|Sanzaru (Three Wise Monkeys)|
The Three Wise Monkeys (Sanzaru) are carvings decorating the hallowed stable on the grounds of the Taiyū-in Mausoleum, and they represent the maxim "see no evil, hear no evil, and speak no evil". They were unfortunately much smaller than I believed they would be, but nonetheless, the condition the stable remains in was more than enough to reverse my initial let-down.
The Sleeping Cat (Nemuri-neko) is another famous carving in the Tōshō-gū Shrine, which is supposed to symbolize Nikko as the nourishment of body, mind, and spirit. It happened to be even smaller than the monkeys, and I never would’ve even seen the little carving had it not been for the thousands of photographers crawling around it.
Tokugawa Ieyasu was the founder of the Tokugawa Shogunate, which reigned in Japan from 1600 until the Meiji Restoration in 1868, and his burial shrine is everything you would expect. It sleeps, hidden at the top of scores of steps in the heart of a massive forest. The silence is deafening. Napoleon and all other grand, one-time dictators would certainly be jealous of its grandeur.
Aside from the shrine searching, I also managed to check out Lake Chūzenji and Kegon Falls, which sit at the top of Mt. Nantai. My eyes have never seen anything quite as beautiful as a sunset on Chūzenji. Had I been struck blind immediately after, I think I’d be able to understand it as some form of punishment for the Gods allowing me to briefly glimpse Heaven while on earth. Just standing on that shore sparked a deep, deep desire to retire near it…a feeling I have never before experienced in my slight twenty years of life. Kegon Falls did not disappoint either, and the many eateries situated at the summit surrounding it further proved why I love Japanese cuisine. Flame-broiled squid on a skewer with an ear of grilled corn combined the pleasures of the eyes with the pleasures of the stomach. However, even within all of Kegon’s beauty, there’s a definite sadness inherent in the crashing water because it remains one of Japan’s most popular suicide spots and once housed the fateful suicide note carved into a tree by Misao Fujimura before his own unfortunate jump.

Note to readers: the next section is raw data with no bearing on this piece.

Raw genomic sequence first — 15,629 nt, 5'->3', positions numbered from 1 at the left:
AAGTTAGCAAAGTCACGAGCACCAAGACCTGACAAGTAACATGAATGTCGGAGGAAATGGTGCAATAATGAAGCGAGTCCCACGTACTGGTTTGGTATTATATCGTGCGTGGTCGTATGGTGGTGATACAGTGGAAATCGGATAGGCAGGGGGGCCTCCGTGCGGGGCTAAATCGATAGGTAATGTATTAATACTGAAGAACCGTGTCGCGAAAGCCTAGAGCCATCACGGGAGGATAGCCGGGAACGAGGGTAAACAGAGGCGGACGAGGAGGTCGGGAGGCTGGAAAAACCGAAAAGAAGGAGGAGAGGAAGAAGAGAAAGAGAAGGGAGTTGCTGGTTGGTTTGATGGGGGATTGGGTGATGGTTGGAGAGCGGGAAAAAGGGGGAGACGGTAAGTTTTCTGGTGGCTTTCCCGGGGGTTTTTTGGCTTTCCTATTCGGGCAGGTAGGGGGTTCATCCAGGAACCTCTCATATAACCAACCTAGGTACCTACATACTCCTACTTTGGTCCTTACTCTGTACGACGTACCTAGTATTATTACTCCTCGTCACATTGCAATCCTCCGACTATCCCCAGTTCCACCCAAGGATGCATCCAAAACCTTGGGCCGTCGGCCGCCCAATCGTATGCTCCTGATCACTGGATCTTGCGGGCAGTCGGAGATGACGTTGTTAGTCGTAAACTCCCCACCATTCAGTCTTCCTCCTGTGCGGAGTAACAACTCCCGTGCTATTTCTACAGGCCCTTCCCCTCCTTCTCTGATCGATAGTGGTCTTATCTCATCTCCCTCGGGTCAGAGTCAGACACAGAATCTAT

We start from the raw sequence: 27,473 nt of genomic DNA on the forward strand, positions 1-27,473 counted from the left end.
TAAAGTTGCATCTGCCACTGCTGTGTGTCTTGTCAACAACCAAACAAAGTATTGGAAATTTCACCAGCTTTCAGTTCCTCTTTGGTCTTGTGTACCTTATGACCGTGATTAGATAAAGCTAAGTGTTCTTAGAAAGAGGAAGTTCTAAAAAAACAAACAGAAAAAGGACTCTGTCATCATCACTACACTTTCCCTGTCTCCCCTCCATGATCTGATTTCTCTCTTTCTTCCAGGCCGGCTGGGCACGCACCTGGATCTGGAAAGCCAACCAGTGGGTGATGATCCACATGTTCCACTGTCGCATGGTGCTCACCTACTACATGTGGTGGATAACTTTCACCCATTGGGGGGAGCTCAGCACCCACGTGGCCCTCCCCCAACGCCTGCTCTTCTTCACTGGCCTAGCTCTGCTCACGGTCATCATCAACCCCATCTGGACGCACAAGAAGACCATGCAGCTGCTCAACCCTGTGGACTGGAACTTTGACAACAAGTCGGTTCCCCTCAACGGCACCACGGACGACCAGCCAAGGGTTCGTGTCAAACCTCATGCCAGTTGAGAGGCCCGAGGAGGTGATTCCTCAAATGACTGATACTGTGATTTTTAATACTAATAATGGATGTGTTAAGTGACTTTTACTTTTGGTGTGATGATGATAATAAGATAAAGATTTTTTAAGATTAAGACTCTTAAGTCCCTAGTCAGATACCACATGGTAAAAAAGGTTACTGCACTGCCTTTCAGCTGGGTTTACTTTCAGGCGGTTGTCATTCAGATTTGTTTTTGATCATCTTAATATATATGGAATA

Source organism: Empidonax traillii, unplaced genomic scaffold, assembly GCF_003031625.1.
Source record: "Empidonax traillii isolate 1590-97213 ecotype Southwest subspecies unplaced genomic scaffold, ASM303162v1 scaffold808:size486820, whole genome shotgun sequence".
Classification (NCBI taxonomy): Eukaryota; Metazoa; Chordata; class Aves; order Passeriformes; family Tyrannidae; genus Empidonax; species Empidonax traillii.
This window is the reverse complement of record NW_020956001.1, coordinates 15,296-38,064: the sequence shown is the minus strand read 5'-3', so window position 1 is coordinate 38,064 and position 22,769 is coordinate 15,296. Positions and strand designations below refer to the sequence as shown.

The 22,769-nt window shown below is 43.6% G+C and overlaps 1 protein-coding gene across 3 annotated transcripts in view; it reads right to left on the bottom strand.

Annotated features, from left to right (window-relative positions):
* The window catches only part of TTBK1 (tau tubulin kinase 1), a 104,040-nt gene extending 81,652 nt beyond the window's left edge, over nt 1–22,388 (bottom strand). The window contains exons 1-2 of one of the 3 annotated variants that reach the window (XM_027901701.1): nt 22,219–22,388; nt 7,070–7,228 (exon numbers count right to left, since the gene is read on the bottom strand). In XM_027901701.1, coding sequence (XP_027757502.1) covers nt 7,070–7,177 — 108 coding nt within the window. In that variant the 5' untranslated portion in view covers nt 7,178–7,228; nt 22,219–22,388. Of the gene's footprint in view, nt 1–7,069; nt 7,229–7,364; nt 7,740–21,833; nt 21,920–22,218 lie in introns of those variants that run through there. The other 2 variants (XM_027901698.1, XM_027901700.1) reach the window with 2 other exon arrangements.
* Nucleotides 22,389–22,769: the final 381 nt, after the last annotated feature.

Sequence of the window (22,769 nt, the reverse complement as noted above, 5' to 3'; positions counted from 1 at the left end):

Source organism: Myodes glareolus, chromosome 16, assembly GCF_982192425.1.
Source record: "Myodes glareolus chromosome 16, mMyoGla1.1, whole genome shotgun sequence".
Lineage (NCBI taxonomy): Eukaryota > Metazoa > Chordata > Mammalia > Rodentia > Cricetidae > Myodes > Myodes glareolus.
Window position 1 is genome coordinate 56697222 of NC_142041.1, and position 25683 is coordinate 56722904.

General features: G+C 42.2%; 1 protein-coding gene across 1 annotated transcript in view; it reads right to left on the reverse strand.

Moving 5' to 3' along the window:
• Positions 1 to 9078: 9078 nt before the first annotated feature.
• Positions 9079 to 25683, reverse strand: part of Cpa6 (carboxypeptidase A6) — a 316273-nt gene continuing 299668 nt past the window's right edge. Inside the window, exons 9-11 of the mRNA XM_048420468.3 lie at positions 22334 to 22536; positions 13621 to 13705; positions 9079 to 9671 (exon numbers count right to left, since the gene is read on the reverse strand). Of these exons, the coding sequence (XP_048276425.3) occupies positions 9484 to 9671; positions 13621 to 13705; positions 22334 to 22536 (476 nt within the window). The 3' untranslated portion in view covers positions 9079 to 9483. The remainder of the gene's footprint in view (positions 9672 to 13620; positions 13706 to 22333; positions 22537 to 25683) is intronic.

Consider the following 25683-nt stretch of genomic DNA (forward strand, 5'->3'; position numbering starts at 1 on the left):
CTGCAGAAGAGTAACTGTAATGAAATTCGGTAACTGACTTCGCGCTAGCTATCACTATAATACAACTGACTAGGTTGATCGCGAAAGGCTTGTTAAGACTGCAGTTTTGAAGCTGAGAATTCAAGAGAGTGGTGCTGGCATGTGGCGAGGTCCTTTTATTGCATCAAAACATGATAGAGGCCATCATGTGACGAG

Nikko proved to be an interesting foil to the hustle and bustle of Tokyo. Upon leaving Nikko Station for the first time, the slower pace and friendlier atmosphere was already present. We puttered about a bit, in search of our hostel, and several different people approached us, elderly Japanese with warm faces and kind eyes, trying to get us to where we needed to go…after understanding a bit about us first, of course. The residents of Nikko seemed to have a much stronger human element; what mattered to them was the happiness of each day, one at a time, and that we had the best experience during our short visit to their homeland. We understood that their survival depended on our tourism; however, it was clearer to us that they cared more about who we were as people and where we were from than what sat in our fat, foreigner wallets. We were recommended fantastic eateries; one such izakaya treated us like kings when we told them which one of their friends had sent us. A round of Kirin on the house, and that was enough to relax our bodies and let the spending spree commence.
I plan on making it back to Japan, possibly to teach English for a few years if I can’t capture a solid enough writing job in New York City after graduation. Nikko is at the top of my list for a place to revisit, and if I ever have a family someday, I plan on scraping together every last nickel and dime together so that they too may experience the sun setting over Lake Chūzenji.